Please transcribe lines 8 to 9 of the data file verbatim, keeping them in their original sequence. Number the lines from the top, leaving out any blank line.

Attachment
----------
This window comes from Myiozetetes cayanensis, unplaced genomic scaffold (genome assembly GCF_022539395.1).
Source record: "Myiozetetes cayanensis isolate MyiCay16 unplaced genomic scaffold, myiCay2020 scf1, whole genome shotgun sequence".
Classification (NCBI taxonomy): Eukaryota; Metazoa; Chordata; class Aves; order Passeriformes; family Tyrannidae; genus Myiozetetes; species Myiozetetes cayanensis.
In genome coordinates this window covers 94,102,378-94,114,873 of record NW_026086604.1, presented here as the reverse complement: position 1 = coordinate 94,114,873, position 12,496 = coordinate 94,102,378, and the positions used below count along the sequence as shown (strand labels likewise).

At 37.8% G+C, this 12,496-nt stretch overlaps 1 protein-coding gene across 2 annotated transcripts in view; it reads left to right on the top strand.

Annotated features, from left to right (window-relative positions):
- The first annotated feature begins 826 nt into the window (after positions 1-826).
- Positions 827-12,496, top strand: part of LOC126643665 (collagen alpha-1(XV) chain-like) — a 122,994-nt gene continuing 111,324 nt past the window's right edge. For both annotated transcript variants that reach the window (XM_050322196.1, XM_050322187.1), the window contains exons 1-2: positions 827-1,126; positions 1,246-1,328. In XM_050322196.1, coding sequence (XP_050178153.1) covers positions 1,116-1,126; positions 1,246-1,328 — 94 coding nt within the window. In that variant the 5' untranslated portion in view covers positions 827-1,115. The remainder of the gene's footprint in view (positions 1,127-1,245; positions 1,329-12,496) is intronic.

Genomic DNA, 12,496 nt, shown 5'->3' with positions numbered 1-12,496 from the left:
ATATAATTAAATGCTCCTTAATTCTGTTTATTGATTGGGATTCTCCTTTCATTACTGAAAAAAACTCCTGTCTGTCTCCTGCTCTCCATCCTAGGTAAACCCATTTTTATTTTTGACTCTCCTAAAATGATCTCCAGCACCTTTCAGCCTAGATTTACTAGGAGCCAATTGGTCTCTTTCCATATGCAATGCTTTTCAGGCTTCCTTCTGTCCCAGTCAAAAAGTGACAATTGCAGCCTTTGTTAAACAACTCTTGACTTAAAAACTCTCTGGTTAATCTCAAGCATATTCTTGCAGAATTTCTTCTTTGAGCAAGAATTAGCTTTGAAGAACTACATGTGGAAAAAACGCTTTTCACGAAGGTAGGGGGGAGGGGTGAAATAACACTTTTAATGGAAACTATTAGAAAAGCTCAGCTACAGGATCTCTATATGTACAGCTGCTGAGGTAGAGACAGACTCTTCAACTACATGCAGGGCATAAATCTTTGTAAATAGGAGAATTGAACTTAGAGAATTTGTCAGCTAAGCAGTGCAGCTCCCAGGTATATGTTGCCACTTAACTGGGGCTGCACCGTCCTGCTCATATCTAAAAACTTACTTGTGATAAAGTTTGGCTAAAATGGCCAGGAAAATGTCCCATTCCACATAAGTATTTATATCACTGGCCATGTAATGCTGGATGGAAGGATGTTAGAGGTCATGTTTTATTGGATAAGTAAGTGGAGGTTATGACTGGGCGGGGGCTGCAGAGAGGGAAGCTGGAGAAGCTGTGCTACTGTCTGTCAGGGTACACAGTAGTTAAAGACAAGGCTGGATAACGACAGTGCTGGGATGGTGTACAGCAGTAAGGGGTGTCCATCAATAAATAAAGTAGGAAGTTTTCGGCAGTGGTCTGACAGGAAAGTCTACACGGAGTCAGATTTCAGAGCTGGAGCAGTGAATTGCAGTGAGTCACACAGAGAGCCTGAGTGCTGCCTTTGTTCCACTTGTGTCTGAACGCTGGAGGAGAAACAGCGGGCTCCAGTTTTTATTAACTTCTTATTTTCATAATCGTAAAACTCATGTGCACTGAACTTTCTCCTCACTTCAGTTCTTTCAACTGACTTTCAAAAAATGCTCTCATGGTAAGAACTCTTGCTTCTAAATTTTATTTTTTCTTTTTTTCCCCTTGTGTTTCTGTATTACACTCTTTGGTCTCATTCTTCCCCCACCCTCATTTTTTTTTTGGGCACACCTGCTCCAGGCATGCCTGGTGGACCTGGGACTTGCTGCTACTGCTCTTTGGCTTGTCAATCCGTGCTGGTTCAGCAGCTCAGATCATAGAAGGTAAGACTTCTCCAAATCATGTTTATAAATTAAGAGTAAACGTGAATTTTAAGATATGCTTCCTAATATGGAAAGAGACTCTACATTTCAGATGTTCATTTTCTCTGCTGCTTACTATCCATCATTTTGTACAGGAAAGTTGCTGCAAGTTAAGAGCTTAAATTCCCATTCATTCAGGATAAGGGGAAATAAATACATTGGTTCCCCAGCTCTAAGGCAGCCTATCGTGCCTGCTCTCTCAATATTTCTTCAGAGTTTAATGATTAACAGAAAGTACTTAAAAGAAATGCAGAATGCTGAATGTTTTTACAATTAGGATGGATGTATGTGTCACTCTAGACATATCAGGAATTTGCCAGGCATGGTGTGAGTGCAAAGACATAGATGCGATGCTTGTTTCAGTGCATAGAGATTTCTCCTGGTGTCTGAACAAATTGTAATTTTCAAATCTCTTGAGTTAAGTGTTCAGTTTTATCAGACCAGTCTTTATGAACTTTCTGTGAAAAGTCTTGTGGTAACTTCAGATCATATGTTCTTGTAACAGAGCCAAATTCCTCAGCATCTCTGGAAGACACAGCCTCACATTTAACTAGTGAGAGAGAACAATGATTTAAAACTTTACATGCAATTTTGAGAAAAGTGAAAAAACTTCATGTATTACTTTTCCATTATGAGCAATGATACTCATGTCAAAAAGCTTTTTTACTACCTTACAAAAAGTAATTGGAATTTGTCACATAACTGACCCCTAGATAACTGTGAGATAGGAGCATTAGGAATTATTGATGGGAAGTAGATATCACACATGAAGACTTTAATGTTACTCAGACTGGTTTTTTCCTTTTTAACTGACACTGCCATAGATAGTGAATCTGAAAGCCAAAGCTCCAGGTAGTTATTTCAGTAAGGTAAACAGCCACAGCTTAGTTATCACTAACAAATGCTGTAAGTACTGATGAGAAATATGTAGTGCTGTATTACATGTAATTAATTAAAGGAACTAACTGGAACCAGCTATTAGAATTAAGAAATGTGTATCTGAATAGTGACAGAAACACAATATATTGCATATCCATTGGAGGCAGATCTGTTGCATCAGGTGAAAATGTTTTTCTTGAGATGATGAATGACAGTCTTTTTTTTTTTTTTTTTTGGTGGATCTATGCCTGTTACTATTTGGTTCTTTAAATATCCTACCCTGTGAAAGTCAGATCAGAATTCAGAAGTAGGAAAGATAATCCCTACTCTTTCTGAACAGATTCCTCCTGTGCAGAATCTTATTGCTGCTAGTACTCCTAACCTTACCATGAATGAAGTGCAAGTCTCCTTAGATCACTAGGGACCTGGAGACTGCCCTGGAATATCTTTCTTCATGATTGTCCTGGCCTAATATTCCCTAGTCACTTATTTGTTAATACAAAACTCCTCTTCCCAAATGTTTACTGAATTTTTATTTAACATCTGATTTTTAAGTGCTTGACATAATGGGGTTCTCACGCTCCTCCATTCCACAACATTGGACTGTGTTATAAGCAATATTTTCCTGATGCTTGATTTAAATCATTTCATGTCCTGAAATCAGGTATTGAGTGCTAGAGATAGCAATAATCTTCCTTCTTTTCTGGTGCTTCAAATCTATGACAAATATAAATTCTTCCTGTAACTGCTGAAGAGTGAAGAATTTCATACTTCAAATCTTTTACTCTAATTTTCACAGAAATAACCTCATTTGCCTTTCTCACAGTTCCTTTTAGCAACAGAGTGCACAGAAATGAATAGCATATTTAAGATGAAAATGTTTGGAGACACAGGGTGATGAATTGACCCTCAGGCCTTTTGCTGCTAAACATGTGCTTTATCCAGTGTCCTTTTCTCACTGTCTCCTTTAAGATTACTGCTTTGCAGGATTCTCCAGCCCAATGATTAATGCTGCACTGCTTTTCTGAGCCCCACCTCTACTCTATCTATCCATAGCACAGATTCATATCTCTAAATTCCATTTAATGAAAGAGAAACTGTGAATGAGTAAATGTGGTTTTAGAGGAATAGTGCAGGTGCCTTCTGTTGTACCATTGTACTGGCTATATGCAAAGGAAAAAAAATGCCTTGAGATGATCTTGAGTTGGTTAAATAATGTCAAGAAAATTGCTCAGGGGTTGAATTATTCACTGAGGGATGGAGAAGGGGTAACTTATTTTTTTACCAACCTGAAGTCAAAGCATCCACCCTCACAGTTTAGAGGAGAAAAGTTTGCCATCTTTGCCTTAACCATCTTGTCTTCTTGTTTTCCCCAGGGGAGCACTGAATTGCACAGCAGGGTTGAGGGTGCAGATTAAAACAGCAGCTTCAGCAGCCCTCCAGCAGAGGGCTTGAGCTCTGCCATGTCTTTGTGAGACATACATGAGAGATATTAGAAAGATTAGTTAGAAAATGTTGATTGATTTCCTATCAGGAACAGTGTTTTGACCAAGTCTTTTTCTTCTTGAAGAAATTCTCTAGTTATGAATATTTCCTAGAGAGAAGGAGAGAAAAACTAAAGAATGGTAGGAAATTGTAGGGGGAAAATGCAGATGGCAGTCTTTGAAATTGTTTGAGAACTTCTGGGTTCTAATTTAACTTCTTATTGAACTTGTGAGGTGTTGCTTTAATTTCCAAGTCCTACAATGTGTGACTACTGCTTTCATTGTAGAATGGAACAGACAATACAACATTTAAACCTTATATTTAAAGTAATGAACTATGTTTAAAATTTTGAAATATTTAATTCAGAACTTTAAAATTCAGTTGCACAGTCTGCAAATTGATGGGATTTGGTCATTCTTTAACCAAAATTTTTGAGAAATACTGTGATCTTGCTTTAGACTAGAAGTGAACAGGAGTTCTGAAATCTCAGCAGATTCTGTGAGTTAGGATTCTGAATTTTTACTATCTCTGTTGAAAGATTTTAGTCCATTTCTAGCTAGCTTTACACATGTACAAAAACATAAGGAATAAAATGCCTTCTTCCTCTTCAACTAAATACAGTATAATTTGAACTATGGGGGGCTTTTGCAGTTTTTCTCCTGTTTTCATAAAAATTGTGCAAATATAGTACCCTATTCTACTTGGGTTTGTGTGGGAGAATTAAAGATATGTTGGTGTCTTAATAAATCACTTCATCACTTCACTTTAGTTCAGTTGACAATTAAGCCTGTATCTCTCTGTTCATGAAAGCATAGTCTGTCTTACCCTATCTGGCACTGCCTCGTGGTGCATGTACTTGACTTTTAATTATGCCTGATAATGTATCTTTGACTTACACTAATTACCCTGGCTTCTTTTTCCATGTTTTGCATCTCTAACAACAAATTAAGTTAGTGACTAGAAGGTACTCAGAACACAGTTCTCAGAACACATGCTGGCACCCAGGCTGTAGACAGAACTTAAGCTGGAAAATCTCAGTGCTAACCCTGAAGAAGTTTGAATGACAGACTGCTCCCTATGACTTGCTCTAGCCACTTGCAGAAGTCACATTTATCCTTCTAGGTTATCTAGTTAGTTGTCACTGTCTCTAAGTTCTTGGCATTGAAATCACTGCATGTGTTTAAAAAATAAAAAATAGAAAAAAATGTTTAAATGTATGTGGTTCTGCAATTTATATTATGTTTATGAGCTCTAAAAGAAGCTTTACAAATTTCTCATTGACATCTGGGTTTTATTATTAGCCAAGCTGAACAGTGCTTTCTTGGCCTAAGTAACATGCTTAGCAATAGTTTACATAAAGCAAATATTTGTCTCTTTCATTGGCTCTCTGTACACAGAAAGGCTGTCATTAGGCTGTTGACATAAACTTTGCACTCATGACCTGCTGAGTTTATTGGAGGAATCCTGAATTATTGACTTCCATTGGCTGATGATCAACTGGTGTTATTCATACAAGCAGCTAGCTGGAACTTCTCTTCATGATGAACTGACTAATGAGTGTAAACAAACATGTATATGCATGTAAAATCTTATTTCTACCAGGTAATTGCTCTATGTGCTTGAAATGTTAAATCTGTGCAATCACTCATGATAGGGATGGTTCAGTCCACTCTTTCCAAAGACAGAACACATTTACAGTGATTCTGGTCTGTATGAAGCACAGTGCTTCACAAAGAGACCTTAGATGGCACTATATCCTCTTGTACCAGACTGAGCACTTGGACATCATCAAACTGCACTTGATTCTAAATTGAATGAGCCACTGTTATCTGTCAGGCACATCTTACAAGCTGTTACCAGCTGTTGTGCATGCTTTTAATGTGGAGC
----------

- Positions 827-12,496, top strand: part of LOC126643665 (collagen alpha-1(XV) chain-like) — a 122,994-nt gene continuing 111,324 nt past the window's right edge. For both annotated transcript variants that reach the window (XM_050322196.1, XM_050322187.1), the window contains exons 1-2: positions 827-1,126; positions 1,246-1,328. In XM_050322196.1, coding sequence (XP_050178153.1) covers positions 1,116-1,126; positions 1,246-1,328 — 94 coding nt within the window. In that variant the 5' untranslated portion in view covers positions 827-1,115. The remainder of the gene's footprint in view (positions 1,127-1,245; positions 1,329-12,496) is intronic.

Genomic DNA, 12,496 nt, shown 5'->3' with positions numbered 1-12,496 from the left: